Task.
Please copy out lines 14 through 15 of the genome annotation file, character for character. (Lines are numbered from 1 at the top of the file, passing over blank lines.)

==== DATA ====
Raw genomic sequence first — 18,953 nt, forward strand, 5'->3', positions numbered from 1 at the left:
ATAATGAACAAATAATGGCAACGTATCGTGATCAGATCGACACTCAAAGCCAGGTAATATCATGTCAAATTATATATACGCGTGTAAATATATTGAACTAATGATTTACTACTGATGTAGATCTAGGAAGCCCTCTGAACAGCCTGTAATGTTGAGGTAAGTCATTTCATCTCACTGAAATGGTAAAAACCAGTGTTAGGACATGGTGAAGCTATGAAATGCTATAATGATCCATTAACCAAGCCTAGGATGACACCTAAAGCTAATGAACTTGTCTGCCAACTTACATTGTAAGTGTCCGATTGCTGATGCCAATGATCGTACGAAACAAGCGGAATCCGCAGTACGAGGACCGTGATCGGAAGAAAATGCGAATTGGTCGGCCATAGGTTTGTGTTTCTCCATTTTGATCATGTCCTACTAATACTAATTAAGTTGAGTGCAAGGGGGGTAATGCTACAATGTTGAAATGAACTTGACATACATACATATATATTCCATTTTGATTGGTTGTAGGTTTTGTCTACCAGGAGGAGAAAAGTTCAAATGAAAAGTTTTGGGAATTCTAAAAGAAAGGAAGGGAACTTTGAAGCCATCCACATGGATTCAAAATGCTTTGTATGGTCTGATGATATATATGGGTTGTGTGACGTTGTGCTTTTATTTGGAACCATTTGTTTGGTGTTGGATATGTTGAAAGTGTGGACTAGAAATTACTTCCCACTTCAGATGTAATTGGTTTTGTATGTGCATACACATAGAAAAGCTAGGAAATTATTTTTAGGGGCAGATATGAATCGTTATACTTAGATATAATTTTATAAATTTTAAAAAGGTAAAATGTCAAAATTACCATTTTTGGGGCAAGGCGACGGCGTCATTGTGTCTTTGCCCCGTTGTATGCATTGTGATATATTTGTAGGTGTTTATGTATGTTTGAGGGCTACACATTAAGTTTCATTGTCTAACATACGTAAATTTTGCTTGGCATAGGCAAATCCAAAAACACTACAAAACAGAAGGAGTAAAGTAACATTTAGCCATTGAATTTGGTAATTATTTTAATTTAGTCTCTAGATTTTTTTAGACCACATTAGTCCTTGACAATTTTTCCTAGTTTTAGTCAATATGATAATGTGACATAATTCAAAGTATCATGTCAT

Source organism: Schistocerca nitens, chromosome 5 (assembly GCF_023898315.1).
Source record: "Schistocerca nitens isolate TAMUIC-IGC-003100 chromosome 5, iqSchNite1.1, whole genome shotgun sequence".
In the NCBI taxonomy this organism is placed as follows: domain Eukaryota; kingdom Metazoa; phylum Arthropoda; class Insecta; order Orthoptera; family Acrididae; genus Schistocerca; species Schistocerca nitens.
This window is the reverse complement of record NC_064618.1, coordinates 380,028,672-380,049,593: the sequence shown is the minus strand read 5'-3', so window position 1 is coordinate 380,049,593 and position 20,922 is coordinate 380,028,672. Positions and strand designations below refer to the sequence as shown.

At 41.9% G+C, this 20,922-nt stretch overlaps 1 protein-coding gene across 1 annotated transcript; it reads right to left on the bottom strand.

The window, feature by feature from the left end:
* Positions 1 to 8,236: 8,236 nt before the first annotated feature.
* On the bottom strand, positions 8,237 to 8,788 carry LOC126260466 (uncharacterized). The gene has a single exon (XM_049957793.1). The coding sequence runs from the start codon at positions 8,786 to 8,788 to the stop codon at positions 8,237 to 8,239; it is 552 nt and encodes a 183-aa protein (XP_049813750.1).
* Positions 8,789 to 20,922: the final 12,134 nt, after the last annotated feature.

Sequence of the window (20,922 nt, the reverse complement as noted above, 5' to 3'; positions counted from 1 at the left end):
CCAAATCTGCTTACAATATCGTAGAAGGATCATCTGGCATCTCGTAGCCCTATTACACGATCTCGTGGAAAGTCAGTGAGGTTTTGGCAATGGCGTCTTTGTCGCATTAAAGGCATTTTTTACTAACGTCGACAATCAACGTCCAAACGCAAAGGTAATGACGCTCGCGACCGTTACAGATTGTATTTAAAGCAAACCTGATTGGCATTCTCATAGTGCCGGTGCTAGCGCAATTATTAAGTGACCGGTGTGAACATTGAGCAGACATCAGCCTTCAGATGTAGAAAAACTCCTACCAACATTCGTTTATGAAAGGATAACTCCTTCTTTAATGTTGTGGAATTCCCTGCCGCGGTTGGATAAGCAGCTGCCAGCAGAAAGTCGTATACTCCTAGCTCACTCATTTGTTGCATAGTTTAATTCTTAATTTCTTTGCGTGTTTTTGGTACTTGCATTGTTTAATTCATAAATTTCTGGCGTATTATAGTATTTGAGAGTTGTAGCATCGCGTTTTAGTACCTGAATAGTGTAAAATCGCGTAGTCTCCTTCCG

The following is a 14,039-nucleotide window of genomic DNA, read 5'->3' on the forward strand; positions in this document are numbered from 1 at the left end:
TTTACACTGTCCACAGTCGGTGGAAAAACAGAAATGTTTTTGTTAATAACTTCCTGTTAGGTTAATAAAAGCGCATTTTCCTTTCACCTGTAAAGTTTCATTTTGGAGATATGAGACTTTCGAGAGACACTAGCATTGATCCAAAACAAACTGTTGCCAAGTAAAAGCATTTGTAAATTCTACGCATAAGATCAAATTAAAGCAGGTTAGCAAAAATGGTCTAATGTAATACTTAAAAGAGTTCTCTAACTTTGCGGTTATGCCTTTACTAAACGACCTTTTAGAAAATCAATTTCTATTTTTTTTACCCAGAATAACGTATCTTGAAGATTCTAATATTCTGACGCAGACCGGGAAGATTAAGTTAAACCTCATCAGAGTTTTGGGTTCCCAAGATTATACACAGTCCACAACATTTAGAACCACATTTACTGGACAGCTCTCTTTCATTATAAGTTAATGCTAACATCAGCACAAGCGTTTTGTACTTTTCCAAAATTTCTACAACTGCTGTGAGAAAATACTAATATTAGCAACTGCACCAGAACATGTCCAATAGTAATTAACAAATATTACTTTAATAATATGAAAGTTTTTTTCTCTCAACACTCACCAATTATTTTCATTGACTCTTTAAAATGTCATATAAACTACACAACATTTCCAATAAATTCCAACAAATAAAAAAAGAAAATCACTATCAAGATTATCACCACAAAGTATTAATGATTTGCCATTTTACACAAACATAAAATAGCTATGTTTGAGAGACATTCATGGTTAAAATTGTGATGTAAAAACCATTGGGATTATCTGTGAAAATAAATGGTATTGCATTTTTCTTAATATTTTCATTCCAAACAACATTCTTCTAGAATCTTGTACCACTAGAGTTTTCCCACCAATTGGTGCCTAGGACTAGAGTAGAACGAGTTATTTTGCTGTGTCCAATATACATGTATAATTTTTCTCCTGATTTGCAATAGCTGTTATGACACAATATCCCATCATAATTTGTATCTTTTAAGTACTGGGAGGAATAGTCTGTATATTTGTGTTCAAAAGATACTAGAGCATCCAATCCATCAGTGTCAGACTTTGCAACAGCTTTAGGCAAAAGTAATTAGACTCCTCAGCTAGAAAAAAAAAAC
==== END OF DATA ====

The following is a 14,039-nucleotide window of genomic DNA, read 5'->3' on the forward strand; positions in this document are numbered from 1 at the left end:
TTTACACTGTCCACAGTCGGTGGAAAAACAGAAATGTTTTTGTTAATAACTTCCTGTTAGGTTAATAAAAGCGCATTTTCCTTTCACCTGTAAAGTTTCATTTTGGAGATATGAGACTTTCGAGAGACACTAGCATTGATCCAAAACAAACTGTTGCCAAGTAAAAGCATTTGTAAATTCTACGCATAAGATCAAATTAAAGCAGGTTAGCAAAAATGGTCTAATGTAATACTTAAAAGAGTTCTCTAACTTTGCGGTTATGCCTTTACTAAACGACCTTTTAGAAAATCAATTTCTATTTTTTTTACCCAGAATAACGTATCTTGAAGATTCTAATATTCTGACGCAGACCGGGAAGATTAAGTTAAACCTCATCAGAGTTTTGGGTTCCCAAGATTATACACAGTCCACAACATTTAGAACCACATTTACTGGACAGCTCTCTTTCATTATAAGTTAATGCTAACATCAGCACAAGCGTTTTGTACTTTTCCAAAATTTCTACAACTGCTGTGAGAAAATACTAATATTAGCAACTGCACCAGAACATGTCCAATAGTAATTAACAAATATTACTTTAATAATATGAAAGTTTTTTTCTCTCAACACTCACCAATTATTTTCATTGACTCTTTAAAATGTCATATAAACTACACAACATTTCCAATAAATTCCAACAAATAAAAAAAGAAAATCACTATCAAGATTATCACCACAAAGTATTAATGATTTGCCATTTTACACAAACATAAAATAGCTATGTTTGAGAGACATTCATGGTTAAAATTGTGATGTAAAAACCATTGGGATTATCTGTGAAAATAAATGGTATTGCATTTTTCTTAATATTTTCATTCCAAACAACATTCTTCTAGAATCTTGTACCACTAGAGTTTTCCCACCAATTGGTGCCTAGGACTAGAGTAGAACGAGTTATTTTGCTGTGTCCAATATACATGTATAATTTTTCTCCTGATTTGCAATAGCTGTTATGACACAATATCCCATCATAATTTGTATCTTTTAAGTACTGGGAGGAATAGTCTGTATATTTGTGTTCAAAAGATACTAGAGCATCCAATCCATCAGTGTCAGACTTTGCAACAGCTTTAGGCAAAAGTAATTAGACTCCTCAGCTAGAAAAAAAAAAC